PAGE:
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Smoking and Alcoholism have Brain Link
Nov 12, 1996
NEW YORK (Reuters) -- Researchers have discovered "striking" new biochemical evidence explaining why so many alcoholics are also heavy smokers.

Their report in the journal Neuroscience Letters says both alcohol and nicotine target the same cell sites in the nervous system, which may explain an underlying mechanism involved in both addictions.

According to Toshio Narahashi, professor of pharmacology at Northwestern University Medical School in Chicago, nicotine stimulates and then deadens or desensitizes the nicotinic acetylcholine receptor site on nerve cells in the brain.

"The acetylcholine receptor of the nicotine addict may be slightly desensitized, meaning that higher doses of alcohol are required to stimulate it," Narahashi said. He and his colleagues point to research showing that about 10% of the U.S. population are heavy smokers, but among alcoholics, 70% to 90% are heavy smokers.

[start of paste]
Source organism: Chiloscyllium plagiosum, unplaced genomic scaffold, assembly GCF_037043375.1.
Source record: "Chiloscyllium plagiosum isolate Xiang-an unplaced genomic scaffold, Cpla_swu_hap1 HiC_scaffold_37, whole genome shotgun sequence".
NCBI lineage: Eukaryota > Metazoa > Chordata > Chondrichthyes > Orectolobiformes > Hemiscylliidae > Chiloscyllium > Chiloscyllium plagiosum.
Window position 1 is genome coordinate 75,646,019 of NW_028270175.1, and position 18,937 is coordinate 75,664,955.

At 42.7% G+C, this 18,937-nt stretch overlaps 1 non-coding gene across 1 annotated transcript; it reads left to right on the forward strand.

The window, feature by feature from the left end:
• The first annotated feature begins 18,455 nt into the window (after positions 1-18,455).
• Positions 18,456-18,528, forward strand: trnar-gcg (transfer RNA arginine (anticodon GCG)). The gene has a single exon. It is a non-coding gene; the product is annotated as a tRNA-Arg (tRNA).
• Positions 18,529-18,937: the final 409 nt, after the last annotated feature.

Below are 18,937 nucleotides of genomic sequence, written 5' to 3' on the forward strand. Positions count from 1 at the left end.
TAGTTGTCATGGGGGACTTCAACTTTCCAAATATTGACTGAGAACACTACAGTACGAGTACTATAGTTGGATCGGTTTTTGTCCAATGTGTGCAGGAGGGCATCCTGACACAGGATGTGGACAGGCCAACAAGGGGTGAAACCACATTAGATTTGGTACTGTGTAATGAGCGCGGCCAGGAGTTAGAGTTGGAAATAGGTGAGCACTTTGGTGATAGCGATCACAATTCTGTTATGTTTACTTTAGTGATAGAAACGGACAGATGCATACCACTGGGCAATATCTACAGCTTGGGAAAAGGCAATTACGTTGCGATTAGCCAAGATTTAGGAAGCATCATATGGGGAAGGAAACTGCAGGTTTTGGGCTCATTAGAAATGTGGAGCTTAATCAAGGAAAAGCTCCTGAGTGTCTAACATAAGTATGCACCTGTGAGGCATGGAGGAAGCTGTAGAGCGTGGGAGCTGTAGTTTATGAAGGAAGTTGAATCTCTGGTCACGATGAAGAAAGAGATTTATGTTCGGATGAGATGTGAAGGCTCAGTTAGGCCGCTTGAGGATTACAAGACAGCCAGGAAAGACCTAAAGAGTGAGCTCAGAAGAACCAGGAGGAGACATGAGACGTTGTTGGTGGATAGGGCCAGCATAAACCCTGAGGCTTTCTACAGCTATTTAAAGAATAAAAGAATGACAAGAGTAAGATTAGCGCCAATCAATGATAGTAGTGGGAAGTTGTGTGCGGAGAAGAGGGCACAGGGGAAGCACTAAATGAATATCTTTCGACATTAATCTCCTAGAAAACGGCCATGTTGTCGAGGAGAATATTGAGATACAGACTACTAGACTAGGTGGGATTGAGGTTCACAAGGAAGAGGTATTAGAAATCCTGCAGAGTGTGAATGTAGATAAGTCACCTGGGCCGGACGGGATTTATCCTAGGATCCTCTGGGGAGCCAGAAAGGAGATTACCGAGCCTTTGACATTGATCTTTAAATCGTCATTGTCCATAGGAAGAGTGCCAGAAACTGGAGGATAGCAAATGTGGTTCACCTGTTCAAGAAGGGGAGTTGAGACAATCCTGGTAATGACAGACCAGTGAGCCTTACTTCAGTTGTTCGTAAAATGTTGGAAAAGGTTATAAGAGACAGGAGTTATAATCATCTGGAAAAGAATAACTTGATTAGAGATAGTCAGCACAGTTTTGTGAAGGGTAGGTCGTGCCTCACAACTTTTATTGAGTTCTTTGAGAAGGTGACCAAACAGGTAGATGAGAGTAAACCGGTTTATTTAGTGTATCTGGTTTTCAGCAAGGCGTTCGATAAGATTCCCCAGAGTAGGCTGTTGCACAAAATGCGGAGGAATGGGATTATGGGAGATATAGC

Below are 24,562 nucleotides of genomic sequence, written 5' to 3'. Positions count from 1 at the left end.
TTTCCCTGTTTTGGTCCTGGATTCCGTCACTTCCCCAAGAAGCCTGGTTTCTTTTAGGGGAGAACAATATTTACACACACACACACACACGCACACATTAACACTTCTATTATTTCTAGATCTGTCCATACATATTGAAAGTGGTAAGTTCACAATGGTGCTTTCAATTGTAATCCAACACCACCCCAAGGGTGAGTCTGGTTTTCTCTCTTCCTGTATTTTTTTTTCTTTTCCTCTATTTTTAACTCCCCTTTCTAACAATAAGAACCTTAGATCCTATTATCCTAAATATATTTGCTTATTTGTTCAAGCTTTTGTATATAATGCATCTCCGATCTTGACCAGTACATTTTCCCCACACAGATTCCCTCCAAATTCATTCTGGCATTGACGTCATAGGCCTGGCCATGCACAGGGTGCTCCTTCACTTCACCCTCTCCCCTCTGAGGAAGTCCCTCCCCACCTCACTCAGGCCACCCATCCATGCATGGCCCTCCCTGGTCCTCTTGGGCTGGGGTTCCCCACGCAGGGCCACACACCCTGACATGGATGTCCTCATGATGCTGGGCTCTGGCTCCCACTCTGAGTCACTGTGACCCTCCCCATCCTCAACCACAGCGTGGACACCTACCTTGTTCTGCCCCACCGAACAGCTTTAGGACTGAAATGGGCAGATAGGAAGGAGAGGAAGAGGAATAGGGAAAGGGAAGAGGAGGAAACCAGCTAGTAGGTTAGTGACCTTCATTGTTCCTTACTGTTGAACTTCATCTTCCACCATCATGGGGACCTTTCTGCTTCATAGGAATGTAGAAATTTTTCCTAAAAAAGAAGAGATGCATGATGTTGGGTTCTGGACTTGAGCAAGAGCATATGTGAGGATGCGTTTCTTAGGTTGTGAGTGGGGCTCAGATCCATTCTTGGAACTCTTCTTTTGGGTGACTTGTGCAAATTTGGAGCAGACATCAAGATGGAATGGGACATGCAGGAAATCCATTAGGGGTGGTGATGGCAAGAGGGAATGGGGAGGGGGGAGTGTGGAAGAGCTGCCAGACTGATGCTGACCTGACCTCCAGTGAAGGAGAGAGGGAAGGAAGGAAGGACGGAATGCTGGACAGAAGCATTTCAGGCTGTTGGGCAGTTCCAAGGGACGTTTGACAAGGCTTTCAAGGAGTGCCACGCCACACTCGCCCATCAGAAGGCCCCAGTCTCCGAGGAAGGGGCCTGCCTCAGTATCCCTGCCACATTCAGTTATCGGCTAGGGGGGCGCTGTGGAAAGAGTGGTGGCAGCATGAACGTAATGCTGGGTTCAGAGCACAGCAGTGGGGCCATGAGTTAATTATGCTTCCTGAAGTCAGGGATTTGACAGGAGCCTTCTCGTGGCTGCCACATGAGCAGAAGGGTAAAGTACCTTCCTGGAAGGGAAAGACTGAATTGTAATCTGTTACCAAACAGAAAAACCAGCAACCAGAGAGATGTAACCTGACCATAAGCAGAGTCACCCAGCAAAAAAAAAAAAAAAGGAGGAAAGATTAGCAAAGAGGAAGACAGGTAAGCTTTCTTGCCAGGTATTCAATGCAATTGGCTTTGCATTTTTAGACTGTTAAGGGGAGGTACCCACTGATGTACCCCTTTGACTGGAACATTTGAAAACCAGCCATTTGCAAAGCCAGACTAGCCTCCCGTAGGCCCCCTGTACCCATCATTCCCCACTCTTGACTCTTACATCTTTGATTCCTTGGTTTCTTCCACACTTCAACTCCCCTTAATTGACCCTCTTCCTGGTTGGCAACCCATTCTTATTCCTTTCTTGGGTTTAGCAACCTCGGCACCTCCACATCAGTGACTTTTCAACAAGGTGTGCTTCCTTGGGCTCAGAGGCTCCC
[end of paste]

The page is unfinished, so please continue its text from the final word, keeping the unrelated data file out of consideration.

The Chicago researchers say both nicotine and alcohol affect the same receptors at minute concentrations. Narahashi says the potent action of alcohol on acetylcholine receptors suggest that both substances interact at this site on nerve cells. "Our findings may also shed new light on the molecular mechanism of alcohol," he said.

Acetylcholine is a neurotransmitter, or chemical messenger, that affects a number of body systems, including the cardiovascular, gastrointestinal, urinary, and respiratory systems. Receptors are usually protein molecules on or within a cell that bind with neurotransmitters or hormones to stimulate a particular process in the cell.

Narahashi points out that one question still unanswered is how the effects on receptor sites in the early stages of alcohol intoxication differ from effects at later stages. He says alcohol at higher blood concentrations acts on several targets in the nervous system, but the new study suggests that the nicotinic acetylcholine receptors may be its prime targets, especially in the early stages of intoxication.